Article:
Mutational analysis of androgen receptor gene in two families with androgen insensitivity
Radha Ramadevi Akella
July-August 2017, 21(4):520-523
DOI:10.4103/ijem.IJEM_345_16  PMID:28670533
Background: Androgen insensitivity syndrome (AIS) is a rare X-linked disorder due to mutations in the androgen receptor (AR) gene causing end-organ resistance to the androgenic hormone. Subjects and Methods: Genetic studies were carried out in two families by karyotype and targeted exome sequencing of the AR gene. Results: Two novel missense mutations were identified, p.L822P and p.P392S, in two families with complete androgen insensitivity (CAIS) and partial androgen insensitivity (PAIS), respectively. Both had 46, XY karyotype. The mother was a heterozygous carrier in PAIS and negative in CAIS. These two were novel mutations, reported for the first time, in the AR gene. In silico analysis predicted that both mutations were damaging. We reviewed the various reported Indian mutations in the AR gene. Conclusion: AR gene mutations cause a wide spectrum of disorders from CAIS to male infertility or primary amenorrhea. Early diagnosis is essential for gender assignment and further management, family counseling, and prenatal diagnosis.
  4 1,351 266
High prevalence of serine protease inhibitor Kazal type 1 gene variations detected by whole gene sequencing in patients with fibrocalculous pancreatic diabetes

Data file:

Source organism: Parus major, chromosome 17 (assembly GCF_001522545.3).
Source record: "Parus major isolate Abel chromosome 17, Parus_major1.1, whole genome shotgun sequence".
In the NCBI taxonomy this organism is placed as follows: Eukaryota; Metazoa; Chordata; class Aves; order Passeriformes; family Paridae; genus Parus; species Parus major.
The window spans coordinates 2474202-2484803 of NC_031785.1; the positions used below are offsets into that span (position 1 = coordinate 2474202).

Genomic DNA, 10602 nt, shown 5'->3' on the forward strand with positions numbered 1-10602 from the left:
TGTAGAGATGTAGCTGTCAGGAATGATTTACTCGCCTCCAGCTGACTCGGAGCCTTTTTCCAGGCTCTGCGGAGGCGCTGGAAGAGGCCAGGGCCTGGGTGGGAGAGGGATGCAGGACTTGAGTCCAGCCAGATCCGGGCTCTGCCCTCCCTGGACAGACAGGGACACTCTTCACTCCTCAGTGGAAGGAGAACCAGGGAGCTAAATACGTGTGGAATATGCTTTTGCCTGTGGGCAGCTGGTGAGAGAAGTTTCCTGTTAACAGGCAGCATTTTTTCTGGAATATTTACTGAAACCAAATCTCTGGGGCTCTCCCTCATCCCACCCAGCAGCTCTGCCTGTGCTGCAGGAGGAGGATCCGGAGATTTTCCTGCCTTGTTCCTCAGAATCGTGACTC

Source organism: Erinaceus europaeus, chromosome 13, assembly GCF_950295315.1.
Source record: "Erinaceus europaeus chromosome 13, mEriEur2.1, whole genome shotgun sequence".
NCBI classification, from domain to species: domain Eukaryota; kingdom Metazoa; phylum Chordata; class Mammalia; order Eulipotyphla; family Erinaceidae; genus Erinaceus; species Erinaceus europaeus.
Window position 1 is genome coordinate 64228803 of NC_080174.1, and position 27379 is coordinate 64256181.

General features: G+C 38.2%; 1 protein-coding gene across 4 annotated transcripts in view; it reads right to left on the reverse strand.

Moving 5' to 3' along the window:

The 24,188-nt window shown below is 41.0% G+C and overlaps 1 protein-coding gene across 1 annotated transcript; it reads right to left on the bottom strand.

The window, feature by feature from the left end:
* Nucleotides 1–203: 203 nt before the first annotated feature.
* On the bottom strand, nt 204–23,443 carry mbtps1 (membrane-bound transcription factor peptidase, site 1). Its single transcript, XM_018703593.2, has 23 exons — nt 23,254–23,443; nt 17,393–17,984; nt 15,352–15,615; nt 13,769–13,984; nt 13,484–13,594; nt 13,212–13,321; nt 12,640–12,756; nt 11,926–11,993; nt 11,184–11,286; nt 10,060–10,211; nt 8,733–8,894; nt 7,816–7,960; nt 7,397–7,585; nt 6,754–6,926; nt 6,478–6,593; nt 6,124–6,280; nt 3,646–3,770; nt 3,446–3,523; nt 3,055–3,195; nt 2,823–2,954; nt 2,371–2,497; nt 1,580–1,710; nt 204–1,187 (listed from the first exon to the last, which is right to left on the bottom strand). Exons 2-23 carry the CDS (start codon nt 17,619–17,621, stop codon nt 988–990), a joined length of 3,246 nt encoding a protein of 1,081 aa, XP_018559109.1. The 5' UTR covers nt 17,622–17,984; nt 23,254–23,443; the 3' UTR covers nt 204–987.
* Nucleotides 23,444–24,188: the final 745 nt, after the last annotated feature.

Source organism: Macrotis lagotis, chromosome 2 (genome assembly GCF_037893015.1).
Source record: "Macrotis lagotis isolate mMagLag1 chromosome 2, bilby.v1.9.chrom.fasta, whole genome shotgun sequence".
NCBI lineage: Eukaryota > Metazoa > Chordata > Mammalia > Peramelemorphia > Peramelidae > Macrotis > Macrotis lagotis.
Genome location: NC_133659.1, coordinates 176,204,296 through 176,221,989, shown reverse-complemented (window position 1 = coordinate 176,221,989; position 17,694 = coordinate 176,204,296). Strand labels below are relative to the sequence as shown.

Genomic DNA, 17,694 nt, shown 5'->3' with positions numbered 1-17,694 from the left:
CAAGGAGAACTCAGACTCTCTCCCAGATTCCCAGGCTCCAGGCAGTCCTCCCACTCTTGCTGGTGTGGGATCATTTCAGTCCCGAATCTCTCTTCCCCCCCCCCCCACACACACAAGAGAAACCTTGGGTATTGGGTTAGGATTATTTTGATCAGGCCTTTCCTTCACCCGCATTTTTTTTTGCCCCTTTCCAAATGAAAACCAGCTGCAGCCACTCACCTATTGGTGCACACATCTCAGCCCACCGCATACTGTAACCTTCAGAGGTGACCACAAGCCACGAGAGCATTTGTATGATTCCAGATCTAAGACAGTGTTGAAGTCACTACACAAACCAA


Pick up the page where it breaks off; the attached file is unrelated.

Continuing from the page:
Anish Kolly, C Shivaprasad, Annie A Pulikkal, Sridevi Atluri, Vijaya Sarathi, CS Dwarakanath
July-August 2017, 21(4):510-514
DOI:10.4103/ijem.IJEM_116_17  PMID:28670531
Aim of Study: The aim is to study the prevalence and pattern of serine protease inhibitor Kazal type 1 (SPINK1) gene variations in patients with fibrocalculous pancreatic diabetes (FCPD) using whole gene sequencing. Materials and Methods: A total of 56 consecutive patients of FCPD were recruited for the study. Diagnosis of FCPD was based on the presence of diabetes mellitus in patients having chronic pancreatitis with radiological evidence of ductal calcifications, in the absence of other known causes for pancreatitis. Ethylenediaminetetraacetic acid samples were collected from all patients, and complete gene sequencing was performed for SPINK1 gene using Sanger technique. Results: Overall 35 patients (62.5%) were detected to have genetic alterations in SPINK1 gene. N34S polymorphism was seen in 23 participants (41.07%) out of which 3 were homozygous. N34S was seen to be in linkage disequilibrium with IVS1 − 37T>C (18/23) and IVS3-69insAAAA (19/23) polymorphisms. Seven patients (12.5%) had a 272 C>T 3'UTR polymorphism while one patient (1.8%) had a P55S polymorphism. Two patients (3.5%) had an IVS3 + 2T>C mutation which has been shown to be associated with loss of function of SPINK protein. Overall 48.2% of FCPD patients had genetic variations that were significant compared to the control population. There was no difference in anthropometric and biochemical parameters between those with or without SPINK1 gene variations. Conclusions: Variations in SPINK1 gene are frequently observed in FCPD. N34S polymorphism was the most common variation followed by intronic variations. Two patients had the pathogenic intronic IVS3 + 2T>C mutation. Whole gene sequencing of the SPINK1 gene enabled detection of an additional 7.1% of patients with significant SPINK1 gene variations as compared to targeted screening for the N34S variation.
  3 1,129 264
A study of the patients suffering from tuberculosis and tuberculosis-diabetes comorbidity in Revised National Tuberculosis Control Program Centers of Northern Madhya Pradesh, India
Anil Kumar Agarwal, Ginisha Gupta, Priyesh Marskole, Anju Agarwal
July-August 2017, 21(4):570-576
DOI:10.4103/ijem.IJEM_89_17  PMID:28670542